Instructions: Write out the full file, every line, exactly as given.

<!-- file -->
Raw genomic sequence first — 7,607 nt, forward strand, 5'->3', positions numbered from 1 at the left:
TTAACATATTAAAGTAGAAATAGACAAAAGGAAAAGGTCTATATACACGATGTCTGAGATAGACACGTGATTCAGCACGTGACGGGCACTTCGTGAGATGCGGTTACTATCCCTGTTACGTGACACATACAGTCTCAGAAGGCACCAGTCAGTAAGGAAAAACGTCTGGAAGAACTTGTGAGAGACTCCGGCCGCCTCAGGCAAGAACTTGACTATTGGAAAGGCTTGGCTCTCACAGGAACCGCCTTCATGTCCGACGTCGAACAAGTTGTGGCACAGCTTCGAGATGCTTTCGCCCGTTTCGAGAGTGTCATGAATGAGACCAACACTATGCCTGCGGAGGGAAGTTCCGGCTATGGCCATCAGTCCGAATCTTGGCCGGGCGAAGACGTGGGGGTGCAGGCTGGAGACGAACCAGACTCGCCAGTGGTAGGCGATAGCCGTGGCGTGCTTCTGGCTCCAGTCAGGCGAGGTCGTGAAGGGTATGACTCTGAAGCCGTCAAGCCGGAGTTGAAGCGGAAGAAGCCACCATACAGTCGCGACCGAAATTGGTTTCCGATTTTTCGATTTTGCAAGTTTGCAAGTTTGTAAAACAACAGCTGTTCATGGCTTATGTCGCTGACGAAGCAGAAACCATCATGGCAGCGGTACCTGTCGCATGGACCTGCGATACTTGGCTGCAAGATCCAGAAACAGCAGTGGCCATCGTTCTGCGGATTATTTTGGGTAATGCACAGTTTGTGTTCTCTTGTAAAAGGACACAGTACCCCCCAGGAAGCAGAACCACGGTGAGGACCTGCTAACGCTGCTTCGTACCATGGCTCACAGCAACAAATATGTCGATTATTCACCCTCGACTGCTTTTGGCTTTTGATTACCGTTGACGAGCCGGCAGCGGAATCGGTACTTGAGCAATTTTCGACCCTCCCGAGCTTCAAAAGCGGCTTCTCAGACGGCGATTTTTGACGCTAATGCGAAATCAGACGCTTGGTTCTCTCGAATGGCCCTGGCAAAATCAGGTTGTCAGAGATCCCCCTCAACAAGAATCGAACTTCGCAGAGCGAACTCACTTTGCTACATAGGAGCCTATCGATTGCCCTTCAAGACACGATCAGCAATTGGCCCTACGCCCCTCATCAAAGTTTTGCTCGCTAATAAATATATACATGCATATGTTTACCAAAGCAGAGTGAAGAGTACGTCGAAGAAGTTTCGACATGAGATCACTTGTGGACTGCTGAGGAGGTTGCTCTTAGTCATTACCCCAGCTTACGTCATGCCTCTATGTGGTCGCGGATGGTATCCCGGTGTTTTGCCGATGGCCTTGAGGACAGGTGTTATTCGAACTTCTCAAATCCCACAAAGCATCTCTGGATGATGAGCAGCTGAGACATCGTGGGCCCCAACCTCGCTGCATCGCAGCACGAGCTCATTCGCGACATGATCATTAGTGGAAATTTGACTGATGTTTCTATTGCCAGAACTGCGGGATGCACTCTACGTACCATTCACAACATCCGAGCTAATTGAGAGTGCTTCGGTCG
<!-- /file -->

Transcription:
Raw genomic sequence first — 7,607 nt, forward strand, 5'->3', positions numbered from 1 at the left:
TTAACATATTAAAGTAGAAATAGACAAAAGGAAAAGGTCTATATACACGATGTCTGAGATAGACACGTGATTCAGCACGTGACGGGCACTTCGTGAGATGCGGTTACTATCCCTGTTACGTGACACATACAGTCTCAGAAGGCACCAGTCAGTAAGGAAAAACGTCTGGAAGAACTTGTGAGAGACTCCGGCCGCCTCAGGCAAGAACTTGACTATTGGAAAGGCTTGGCTCTCACAGGAACCGCCTTCATGTCCGACGTCGAACAAGTTGTGGCACAGCTTCGAGATGCTTTCGCCCGTTTCGAGAGTGTCATGAATGAGACCAACACTATGCCTGCGGAGGGAAGTTCCGGCTATGGCCATCAGTCCGAATCTTGGCCGGGCGAAGACGTGGGGGTGCAGGCTGGAGACGAACCAGACTCGCCAGTGGTAGGCGATAGCCGTGGCGTGCTTCTGGCTCCAGTCAGGCGAGGTCGTGAAGGGTATGACTCTGAAGCCGTCAAGCCGGAGTTGAAGCGGAAGAAGCCACCATACAGTCGCGACCGAAATTGGTTTCCGATTTTTCGATTTTGCAAGTTTGCAAGTTTGTAAAACAACAGCTGTTCATGGCTTATGTCGCTGACGAAGCAGAAACCATCATGGCAGCGGTACCTGTCGCATGGACCTGCGATACTTGGCTGCAAGATCCAGAAACAGCAGTGGCCATCGTTCTGCGGATTATTTTGGGTAATGCACAGTTTGTGTTCTCTTGTAAAAGGACACAGTACCCCCCAGGAAGCAGAACCACGGTGAGGACCTGCTAACGCTGCTTCGTACCATGGCTCACAGCAACAAATATGTCGATTATTCACCCTCGACTGCTTTTGGCTTTTGATTACCGTTGACGAGCCGGCAGCGGAATCGGTACTTGAGCAATTTTCGACCCTCCCGAGCTTCAAAAGCGGCTTCTCAGACGGCGATTTTTGACGCTAATGCGAAATCAGACGCTTGGTTCTCTCGAATGGCCCTGGCAAAATCAGGTTGTCAGAGATCCCCCTCAACAAGAATCGAACTTCGCAGAGCGAACTCACTTTGCTACATAGGAGCCTATCGATTGCCCTTCAAGACACGATCAGCAATTGGCCCTACGCCCCTCATCAAAGTTTTGCTCGCTAATAAATATATACATGCATATGTTTACCAAAGCAGAGTGAAGAGTACGTCGAAGAAGTTTCGACATGAGATCACTTGTGGACTGCTGAGGAGGTTGCTCTTAGTCATTACCCCAGCTTACGTCATGCCTCTATGTGGTCGCGGATGGTATCCCGGTGTTTTGCCGATGGCCTTGAGGACAGGTGTTATTCGAACTTCTCAAATCCCACAAAGCATCTCTGGATGATGAGCAGCTGAGACATCGTGGGCCCCAACCTCGCTGCATCGCAGCACGAGCTCATTCGCGACATGATCATTAGTGGAAATTTGACTGATGTTTCTATTGCCAGAACTGCGGGATGCACTCTACGTACCATTCACAACATCCGAGCTAATTGAGAGTGCTTCGGTCG